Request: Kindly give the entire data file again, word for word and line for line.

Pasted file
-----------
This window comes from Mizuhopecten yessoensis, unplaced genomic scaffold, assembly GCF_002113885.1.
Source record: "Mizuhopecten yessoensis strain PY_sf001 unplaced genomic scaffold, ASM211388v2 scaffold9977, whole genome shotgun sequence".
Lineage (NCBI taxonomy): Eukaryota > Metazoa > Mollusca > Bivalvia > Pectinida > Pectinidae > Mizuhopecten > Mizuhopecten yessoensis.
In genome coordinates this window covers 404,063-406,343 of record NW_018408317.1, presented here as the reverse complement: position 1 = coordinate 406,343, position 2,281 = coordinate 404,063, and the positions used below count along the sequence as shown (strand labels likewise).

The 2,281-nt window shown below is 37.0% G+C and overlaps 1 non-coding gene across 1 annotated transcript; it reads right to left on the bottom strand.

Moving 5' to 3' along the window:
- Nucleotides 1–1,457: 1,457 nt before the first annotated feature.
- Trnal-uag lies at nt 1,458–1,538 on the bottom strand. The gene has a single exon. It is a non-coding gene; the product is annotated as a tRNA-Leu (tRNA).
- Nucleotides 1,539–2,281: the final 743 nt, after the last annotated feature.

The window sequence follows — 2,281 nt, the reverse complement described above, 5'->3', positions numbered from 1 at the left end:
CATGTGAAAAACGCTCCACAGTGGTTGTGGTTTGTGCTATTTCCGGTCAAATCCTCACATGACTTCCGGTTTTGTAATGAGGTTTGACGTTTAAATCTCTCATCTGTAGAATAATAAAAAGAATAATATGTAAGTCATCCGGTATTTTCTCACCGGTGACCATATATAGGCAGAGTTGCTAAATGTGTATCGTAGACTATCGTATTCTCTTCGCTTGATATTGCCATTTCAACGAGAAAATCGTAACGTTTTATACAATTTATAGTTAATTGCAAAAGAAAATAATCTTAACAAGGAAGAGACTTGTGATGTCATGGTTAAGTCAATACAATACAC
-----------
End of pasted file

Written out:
This window comes from Mizuhopecten yessoensis, unplaced genomic scaffold, assembly GCF_002113885.1.
Source record: "Mizuhopecten yessoensis strain PY_sf001 unplaced genomic scaffold, ASM211388v2 scaffold9977, whole genome shotgun sequence".
Lineage (NCBI taxonomy): Eukaryota > Metazoa > Mollusca > Bivalvia > Pectinida > Pectinidae > Mizuhopecten > Mizuhopecten yessoensis.
In genome coordinates this window covers 404,063-406,343 of record NW_018408317.1, presented here as the reverse complement: position 1 = coordinate 406,343, position 2,281 = coordinate 404,063, and the positions used below count along the sequence as shown (strand labels likewise).

The 2,281-nt window shown below is 37.0% G+C and overlaps 1 non-coding gene across 1 annotated transcript; it reads right to left on the bottom strand.

Moving 5' to 3' along the window:
- Nucleotides 1–1,457: 1,457 nt before the first annotated feature.
- Trnal-uag lies at nt 1,458–1,538 on the bottom strand. The gene has a single exon. It is a non-coding gene; the product is annotated as a tRNA-Leu (tRNA).
- Nucleotides 1,539–2,281: the final 743 nt, after the last annotated feature.

The window sequence follows — 2,281 nt, the reverse complement described above, 5'->3', positions numbered from 1 at the left end:
CATGTGAAAAACGCTCCACAGTGGTTGTGGTTTGTGCTATTTCCGGTCAAATCCTCACATGACTTCCGGTTTTGTAATGAGGTTTGACGTTTAAATCTCTCATCTGTAGAATAATAAAAAGAATAATATGTAAGTCATCCGGTATTTTCTCACCGGTGACCATATATAGGCAGAGTTGCTAAATGTGTATCGTAGACTATCGTATTCTCTTCGCTTGATATTGCCATTTCAACGAGAAAATCGTAACGTTTTATACAATTTATAGTTAATTGCAAAAGAAAATAATCTTAACAAGGAAGAGACTTGTGATGTCATGGTTAAGTCAATACAATACAC